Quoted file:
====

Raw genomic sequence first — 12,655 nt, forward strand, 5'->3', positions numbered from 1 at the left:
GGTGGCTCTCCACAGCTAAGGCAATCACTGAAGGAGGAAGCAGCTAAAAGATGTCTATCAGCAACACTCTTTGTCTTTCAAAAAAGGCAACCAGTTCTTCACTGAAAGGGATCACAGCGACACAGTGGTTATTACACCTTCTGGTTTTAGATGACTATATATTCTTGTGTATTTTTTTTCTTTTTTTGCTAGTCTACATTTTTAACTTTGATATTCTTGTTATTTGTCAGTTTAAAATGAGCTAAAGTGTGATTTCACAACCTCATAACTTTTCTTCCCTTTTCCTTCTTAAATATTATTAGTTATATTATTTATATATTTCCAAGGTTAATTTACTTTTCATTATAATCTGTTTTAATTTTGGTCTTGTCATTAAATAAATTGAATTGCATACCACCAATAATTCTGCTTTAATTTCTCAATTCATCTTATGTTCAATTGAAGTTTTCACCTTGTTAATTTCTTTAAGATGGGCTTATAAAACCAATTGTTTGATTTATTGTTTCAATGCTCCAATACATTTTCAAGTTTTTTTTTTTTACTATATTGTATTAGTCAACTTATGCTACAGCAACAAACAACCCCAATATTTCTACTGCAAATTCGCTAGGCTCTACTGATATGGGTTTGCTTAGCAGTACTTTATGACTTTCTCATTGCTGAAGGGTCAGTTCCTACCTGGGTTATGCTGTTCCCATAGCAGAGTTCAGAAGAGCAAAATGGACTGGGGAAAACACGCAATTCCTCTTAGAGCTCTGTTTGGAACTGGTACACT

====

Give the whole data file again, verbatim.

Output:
Raw genomic sequence first — 12,655 nt, forward strand, 5'->3', positions numbered from 1 at the left:
GGTGGCTCTCCACAGCTAAGGCAATCACTGAAGGAGGAAGCAGCTAAAAGATGTCTATCAGCAACACTCTTTGTCTTTCAAAAAAGGCAACCAGTTCTTCACTGAAAGGGATCACAGCGACACAGTGGTTATTACACCTTCTGGTTTTAGATGACTATATATTCTTGTGTATTTTTTTTCTTTTTTTGCTAGTCTACATTTTTAACTTTGATATTCTTGTTATTTGTCAGTTTAAAATGAGCTAAAGTGTGATTTCACAACCTCATAACTTTTCTTCCCTTTTCCTTCTTAAATATTATTAGTTATATTATTTATATATTTCCAAGGTTAATTTACTTTTCATTATAATCTGTTTTAATTTTGGTCTTGTCATTAAATAAATTGAATTGCATACCACCAATAATTCTGCTTTAATTTCTCAATTCATCTTATGTTCAATTGAAGTTTTCACCTTGTTAATTTCTTTAAGATGGGCTTATAAAACCAATTGTTTGATTTATTGTTTCAATGCTCCAATACATTTTCAAGTTTTTTTTTTTTACTATATTGTATTAGTCAACTTATGCTACAGCAACAAACAACCCCAATATTTCTACTGCAAATTCGCTAGGCTCTACTGATATGGGTTTGCTTAGCAGTACTTTATGACTTTCTCATTGCTGAAGGGTCAGTTCCTACCTGGGTTATGCTGTTCCCATAGCAGAGTTCAGAAGAGCAAAATGGACTGGGGAAAACACGCAATTCCTCTTAGAGCTCTGTTTGGAACTGGTACACT